The condition of this companion when he came to beg of the Prophet was such that all he had in his home were the under-blankets traditionally placed between a camel and his saddle and a simple vessel used in drinking water. Despite that, the Prophet did not sanction his engaging in begging when he had strength enough to work, nor did the Prophet give him anything with which to relieve his need. Rather, he trained him to think about what sort of practical, marketable work he might do in order to earn a living, encouraging him to explore all options available to him prior to approaching other people and begging. Rather than feeding him for one day by giving him a fish he fed him for a lifetime by teaching him how to fish.

Notice how the Prophet encouraged the creation of employment opportunities among the able-bodied. There are many instances wherein Hegave needy individuals capital with which to establish and nurture business enterprises, or wherein he purchased for them machines with which they could practice a trade they knew and excelled at. Among the goals of Islamic character discipline is the disciplining of individuals to work.

By way of Abu Huraira, who said, “I heard the Messenger of God state, ‘For any one of you to set out to gather firewood -carrying it upon his back and giving in charity out of its proceeds, thereby remaining financially autonomous of other people- is better for him than to beg of any may, without regard for whether his petition is granted or denied. Indeed, the hand which is elevated by bestowing charity is superior to the hand which is brought low by receiving it, and one ought to begin with those whom it is his responsibility to provide for.’”

HisHumility in Serving the Members of his Household:
1- A man inquired of Aisha, “Did the Messenger of God do any housework?” She responded, :
“Yes. The Messenger of God cleaned his shoes, stitched his clothing, and performed chores around the house just like any one of you does in his own home.”

By way of Aisha we hear, “I was asked regarding how the Messenger of God behaved while at home, and I said, ‘He was a man among men, mending his clothing, milking his goat, and waiting upon his self.”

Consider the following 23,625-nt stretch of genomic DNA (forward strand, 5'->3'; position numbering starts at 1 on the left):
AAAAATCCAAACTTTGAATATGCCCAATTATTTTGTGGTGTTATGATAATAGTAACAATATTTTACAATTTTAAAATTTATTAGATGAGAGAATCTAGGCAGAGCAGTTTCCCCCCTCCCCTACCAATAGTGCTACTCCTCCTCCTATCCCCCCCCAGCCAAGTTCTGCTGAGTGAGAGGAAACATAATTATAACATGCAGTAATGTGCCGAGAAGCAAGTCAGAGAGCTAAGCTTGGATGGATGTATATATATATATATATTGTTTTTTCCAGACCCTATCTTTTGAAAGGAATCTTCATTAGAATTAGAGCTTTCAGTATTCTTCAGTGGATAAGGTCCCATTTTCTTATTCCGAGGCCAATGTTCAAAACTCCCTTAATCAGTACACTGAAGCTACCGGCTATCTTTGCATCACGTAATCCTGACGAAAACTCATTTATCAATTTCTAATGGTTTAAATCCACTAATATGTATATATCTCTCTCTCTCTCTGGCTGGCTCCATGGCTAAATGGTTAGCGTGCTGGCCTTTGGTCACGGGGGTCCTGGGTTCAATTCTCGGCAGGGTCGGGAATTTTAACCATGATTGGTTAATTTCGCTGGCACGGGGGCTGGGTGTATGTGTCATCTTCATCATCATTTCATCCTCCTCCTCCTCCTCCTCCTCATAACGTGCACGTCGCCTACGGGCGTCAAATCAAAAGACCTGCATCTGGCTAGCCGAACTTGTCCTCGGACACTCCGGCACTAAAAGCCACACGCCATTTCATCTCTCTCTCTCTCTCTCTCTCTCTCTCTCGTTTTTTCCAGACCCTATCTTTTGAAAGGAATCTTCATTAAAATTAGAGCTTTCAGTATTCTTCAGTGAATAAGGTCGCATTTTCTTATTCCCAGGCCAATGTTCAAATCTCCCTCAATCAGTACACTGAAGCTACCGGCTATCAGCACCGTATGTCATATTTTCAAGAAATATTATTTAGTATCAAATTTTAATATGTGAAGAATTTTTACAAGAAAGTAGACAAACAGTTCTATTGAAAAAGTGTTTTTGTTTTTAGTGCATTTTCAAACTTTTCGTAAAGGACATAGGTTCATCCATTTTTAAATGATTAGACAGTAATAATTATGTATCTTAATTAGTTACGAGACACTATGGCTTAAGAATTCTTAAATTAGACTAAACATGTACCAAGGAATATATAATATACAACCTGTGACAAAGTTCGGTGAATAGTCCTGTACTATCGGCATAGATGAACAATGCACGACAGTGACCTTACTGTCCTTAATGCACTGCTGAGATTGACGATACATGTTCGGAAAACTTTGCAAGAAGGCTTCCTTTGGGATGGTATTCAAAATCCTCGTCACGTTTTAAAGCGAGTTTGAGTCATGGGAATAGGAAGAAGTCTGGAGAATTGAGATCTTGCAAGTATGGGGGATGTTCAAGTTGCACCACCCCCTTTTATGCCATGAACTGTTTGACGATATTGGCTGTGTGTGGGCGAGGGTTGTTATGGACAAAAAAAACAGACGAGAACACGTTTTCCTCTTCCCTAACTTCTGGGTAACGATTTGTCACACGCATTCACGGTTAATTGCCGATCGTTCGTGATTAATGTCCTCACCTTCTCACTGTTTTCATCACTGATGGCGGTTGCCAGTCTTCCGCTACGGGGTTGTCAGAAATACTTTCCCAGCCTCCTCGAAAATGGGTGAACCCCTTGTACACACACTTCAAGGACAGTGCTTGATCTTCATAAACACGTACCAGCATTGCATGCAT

Hishumility among his Companions in Answering their Invitations and Treating them with Kindness:

By way of Anis Ibn Malik, who said that his grandmother, Mulaika, invited the Prophet to partake of food. After he ate, the Messenger of God said, “Rise so that I may lead you in prayer.” I went and brought a mat which had become black with age and usage and washed it down with water. The Messenger of God stood upon it, an orphan and I lined up behind him, and the elderly woman stood behind us. Hethen offered two units of prayer, afterwards departing.”

This is evidence of hishumility in accepting invitations from the simplest of persons, sitting with them and sharing meals such that they felt loved by with them, enjoying their company and imparting happiness to them.

By way of Anis we hear that a man from the outback named Zahir used to give him presents from his region and the Prophet s, when he wished to depart, would provide him with supplies.

The Prophet would say, “Zahir is our country-folk and we are his city-folk.” The Prophet loved him, ‘though he was an ugly man. One day the Prophet came to him while he was selling his wares and embraced him from behind such that he could not see him. The man exclaimed, “Let me go! Who is this?” Then, he looked up and recognized the Prophet s, whereupon he ceased to care what happened so long as his back remained attached to the chest of the Messenger of God. The Messenger of God then began to say, “Who will buy this slave?” and he responded, “Oh Messenger of God, if that is how it is, you will find me to be very cheap.” Hethen said, “But, in the estimation of God, you are certainly not cheap.” Or, he said, “But you are valuable in the estimation of God. ”

By way of Shihab Ibn Abbad, who heard some members of a delegation from Abdul Qays saying, “We approached the Messenger of God and found that the people were exceedingly happy to greet us. When we got there the people made room for us and seated us. The Prophet welcomed us and supplicated for us, then he looked upon us and said, ‘Who is your master and leader?’ All of us indicated Al Mundhir Ibn Aaith, and the Prophet said, ‘Is he Al Ashajj?’ This name had initially been bestowed upon him one day when his face was stricken by the hoof of a donkey, and we said, ‘Yes, Oh Messenger of God. ’ He had hung back behind the main group, securing the animals and arranging the bags. Then, he had taken his clothing bag out, setting aside the clothing which he had been wearing during the journey and putting on one of his best outfits.